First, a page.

I’m leading a weed walk in a couple of weeks in an area that’s new for me. I can’t wait! I hear there are huge tracts of twinleaf growing there, which I’ve never seen.

Has someone been reading Michael Pollan’s The Botany of Desire?

There’s very few things that cannot be eaten that grow wild in the UK (for instance). Bull rush pollen makes a substitute for flour. Acorns can also be ground, if desperate. Hazelnuts grow wild around here (the woods in which I work), as does elder, bilberry (a close relative of the blueberry), blackberry and raspberry. Burdock is also easy to find, and combined with dandelion, you could make a drink (it’d probably taste like shit, though). Clover’s edible. Radishes also grow wild and spruce can even be used to make a tonic.

I have eaten wild strawberries in the Cascades. A mix of strong flavors. Sweet, tart and “strawberry”-ish all at once.

The downside is that the fruits are quite small and have the texture of cardboard.

If the growers could breed back the flavor they’d have a real winner.

All the wild blackberries I have encountered seem to be domestic varieties that have gone feral. Maybe just not native to where I’ve been.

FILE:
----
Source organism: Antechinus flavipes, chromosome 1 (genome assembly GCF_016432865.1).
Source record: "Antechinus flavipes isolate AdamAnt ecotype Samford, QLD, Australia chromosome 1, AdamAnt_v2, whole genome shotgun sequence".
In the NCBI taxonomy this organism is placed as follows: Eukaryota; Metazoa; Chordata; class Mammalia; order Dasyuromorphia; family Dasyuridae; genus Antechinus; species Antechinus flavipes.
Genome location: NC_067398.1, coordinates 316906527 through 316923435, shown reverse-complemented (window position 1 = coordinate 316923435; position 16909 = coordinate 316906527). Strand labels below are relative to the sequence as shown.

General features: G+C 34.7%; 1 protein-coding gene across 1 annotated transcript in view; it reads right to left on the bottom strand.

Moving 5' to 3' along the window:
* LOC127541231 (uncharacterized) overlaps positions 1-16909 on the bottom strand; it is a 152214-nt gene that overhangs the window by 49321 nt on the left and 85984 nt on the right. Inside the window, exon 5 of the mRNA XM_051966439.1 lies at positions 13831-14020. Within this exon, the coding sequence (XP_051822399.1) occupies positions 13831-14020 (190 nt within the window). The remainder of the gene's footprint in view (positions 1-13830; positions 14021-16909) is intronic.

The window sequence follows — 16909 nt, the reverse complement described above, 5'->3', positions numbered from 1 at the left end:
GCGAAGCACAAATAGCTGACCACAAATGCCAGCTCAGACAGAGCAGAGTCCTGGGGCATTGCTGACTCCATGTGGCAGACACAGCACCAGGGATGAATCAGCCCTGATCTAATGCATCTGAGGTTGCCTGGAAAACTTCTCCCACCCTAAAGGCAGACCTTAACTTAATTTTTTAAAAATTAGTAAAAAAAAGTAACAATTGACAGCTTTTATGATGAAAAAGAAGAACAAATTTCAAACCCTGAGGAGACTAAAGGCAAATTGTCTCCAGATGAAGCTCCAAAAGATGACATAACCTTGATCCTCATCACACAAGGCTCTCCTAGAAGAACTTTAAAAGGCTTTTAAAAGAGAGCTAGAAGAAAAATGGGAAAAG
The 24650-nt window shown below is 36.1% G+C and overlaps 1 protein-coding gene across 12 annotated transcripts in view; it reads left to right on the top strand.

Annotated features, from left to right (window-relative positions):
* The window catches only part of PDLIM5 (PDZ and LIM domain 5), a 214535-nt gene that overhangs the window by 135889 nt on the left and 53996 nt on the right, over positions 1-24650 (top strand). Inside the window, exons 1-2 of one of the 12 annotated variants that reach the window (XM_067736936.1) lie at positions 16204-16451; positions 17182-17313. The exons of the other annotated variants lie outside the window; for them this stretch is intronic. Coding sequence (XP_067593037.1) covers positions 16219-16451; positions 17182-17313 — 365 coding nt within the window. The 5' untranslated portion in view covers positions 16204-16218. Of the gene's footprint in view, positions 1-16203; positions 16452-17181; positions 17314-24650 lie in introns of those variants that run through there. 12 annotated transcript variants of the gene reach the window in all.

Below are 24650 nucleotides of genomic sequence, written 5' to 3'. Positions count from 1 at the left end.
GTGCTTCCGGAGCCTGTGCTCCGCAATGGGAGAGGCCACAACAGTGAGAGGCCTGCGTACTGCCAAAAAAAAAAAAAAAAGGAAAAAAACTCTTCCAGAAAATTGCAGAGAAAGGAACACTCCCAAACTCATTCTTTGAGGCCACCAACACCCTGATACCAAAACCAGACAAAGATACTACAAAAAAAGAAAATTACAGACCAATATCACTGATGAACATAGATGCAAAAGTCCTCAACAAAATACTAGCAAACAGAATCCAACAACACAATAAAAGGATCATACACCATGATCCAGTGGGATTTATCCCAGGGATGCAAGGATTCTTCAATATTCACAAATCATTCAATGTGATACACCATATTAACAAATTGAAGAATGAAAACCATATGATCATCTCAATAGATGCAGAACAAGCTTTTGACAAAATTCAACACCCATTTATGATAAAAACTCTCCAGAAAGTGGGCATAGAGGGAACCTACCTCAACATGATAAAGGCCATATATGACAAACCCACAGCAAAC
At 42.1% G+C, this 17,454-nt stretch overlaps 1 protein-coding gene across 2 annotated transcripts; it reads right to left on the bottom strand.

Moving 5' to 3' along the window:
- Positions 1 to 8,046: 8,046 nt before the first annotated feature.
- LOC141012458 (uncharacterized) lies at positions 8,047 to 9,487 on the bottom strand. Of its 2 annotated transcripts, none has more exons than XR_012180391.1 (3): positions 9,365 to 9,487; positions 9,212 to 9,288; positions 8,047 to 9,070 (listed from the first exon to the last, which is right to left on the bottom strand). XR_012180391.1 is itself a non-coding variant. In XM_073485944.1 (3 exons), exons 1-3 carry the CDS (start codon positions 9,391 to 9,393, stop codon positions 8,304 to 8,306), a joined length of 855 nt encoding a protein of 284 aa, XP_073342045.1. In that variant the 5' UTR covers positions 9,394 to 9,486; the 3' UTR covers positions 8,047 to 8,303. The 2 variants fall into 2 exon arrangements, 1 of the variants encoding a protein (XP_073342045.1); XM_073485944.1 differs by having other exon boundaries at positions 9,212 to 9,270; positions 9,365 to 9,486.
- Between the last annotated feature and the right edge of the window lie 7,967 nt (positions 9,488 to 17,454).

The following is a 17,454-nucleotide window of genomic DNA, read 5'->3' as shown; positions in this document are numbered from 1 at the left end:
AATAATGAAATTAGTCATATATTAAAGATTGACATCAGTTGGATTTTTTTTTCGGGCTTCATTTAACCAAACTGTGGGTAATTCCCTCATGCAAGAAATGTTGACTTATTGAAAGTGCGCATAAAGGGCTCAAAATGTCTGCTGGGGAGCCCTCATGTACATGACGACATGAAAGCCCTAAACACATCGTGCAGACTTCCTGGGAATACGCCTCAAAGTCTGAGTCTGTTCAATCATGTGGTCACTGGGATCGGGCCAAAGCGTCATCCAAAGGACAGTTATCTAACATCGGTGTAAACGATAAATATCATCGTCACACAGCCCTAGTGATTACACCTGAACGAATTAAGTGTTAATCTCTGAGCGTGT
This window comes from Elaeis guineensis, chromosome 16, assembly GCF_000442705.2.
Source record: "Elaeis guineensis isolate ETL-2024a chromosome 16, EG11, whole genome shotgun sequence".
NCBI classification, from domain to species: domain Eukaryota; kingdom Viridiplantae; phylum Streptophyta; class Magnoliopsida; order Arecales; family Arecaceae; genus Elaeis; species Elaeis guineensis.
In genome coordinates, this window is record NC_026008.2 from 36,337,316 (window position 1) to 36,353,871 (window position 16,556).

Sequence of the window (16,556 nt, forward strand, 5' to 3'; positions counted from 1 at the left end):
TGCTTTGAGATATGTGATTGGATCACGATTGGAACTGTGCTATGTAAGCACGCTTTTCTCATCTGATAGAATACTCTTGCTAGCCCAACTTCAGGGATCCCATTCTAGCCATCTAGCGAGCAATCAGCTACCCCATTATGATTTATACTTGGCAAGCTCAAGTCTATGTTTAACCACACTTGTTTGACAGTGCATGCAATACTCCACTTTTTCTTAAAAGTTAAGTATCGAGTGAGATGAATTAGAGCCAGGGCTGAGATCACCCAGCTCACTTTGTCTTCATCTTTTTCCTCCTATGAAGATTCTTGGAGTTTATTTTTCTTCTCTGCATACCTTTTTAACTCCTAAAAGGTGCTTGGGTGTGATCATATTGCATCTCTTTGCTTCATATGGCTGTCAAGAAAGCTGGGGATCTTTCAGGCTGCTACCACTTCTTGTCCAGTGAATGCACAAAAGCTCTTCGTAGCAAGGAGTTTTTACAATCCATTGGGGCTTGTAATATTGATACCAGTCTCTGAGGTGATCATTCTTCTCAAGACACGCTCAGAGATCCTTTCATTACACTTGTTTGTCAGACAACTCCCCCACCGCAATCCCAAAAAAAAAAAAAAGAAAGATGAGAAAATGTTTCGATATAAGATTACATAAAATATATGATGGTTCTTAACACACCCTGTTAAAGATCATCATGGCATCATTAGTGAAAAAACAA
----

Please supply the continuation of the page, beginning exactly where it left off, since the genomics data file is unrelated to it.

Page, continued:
I shudder to add this, but lumberjacks collected spruce gum to sell for the person that chewed it.

Here in TX I’ve gathered and eaten watercress, wild onion, prickly pear, and the ubiquitous blackberry.

There used to be a woodsy area near some old train tracks where I grew up where my dad would harvest asparagus. It looks and tastes just like asparagus you grow in your garden or buy at the store. (Well, it’s fresher than the store-bought stuff, so that makes it better.)

It seems to me that in the wild, there was a wide variety of edible plants, but most of them do not correspond directly to the cultivated vegetables we see in stores now.

A previous thread, Where are the wild versions of food crop plants? included links to photographs of the wild versions of some cultivated vegetables.

If we’re just listing off edible weeds, I would also recommend purslane. I don’t quite remember what the flavor was like, but I do remember that it was very tasty, and I’ve heard that it’s an excellent source of Omega-3 fatty acids.

Many herbs are also commonly found in the wild, especially various mints (which can be recognized by their square stems).